Margaret Ritchie is South Down through and through. She was born in the Old Downe Hospital, a couple of miles from the family home in Annacloy, on March 25, 1958 and she still lives in the labourer's cottage her father, John, lived in when he was a farm labourer.
He and his wife, Rose, became psychiatric nurses, as did her only brother, John: "From an early age, my brother and I had a very clear sense of the importance of caring for others and particularly for those less fortunate than ourselves. This background of a caring and compassionate family and strong work and service ethos greatly influenced me in my choice to become involved in politics."
Her mother came from Co Cavan and most childhood holidays were spent there with her grandparents. Her parents were "quite strict when it came to school and study" and she didn't have any summer, or weekend, jobs until she went to university: her first one being a domestic assistant in Guy's Hospital, London.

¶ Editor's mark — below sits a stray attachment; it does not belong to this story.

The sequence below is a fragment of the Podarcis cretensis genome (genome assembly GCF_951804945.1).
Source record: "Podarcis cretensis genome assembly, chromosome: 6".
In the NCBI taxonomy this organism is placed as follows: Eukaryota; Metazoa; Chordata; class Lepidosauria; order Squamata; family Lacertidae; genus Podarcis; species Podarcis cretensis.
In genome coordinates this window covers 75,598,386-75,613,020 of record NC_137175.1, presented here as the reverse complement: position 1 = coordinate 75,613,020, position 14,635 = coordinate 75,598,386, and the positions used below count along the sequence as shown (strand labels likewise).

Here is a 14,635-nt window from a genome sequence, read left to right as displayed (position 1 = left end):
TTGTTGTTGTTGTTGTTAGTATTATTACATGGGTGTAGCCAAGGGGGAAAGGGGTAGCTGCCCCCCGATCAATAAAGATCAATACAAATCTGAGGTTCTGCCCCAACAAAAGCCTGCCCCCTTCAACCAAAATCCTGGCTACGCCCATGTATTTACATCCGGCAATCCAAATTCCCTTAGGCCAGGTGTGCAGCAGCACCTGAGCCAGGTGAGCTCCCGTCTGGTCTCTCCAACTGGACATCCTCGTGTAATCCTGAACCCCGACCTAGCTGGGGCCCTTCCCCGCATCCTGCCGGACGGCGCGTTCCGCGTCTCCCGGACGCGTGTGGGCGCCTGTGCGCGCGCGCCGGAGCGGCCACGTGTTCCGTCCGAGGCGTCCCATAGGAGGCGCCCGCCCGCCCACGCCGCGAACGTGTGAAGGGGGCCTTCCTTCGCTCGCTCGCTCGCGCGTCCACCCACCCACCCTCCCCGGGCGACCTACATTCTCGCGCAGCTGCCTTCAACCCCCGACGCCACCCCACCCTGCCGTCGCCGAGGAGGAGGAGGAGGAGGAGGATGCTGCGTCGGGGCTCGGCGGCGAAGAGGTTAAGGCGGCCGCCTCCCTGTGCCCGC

She attended St Mary's High School in Downpatrick, then Queen's University to read geography and political science. And, like so many other young nationalists of her generation, it was at university that she became interested in politics and "aware that local politics could change the lives of people within my community, particularly on things like housing rights, which was a huge issue at the time".
Her political career began in 1985, when she was elected to Down District Council, and two years later she was appointed parliamentary assistant and researcher to Eddie McGrady, the SDLP MP for South Down.
In 1996, she was elected to the Northern Ireland Forum (the body set up to facilitate the negotiations that led to the Good Friday Agreement), but didn't stand for the Assembly until 2003, when she replaced McGrady.
In May 2007 she was appointed Minister for Social Development.
"When I took up office, I refocused attention on social and affordable housing.
"I launched the New Housing Agenda in February 2008 - an unprecedented series of initiatives and programmes aimed at tackling homelessness and providing much-needed social and affordable housing, as well as helping people to reach the first step of the housing ladder in Northern Ireland.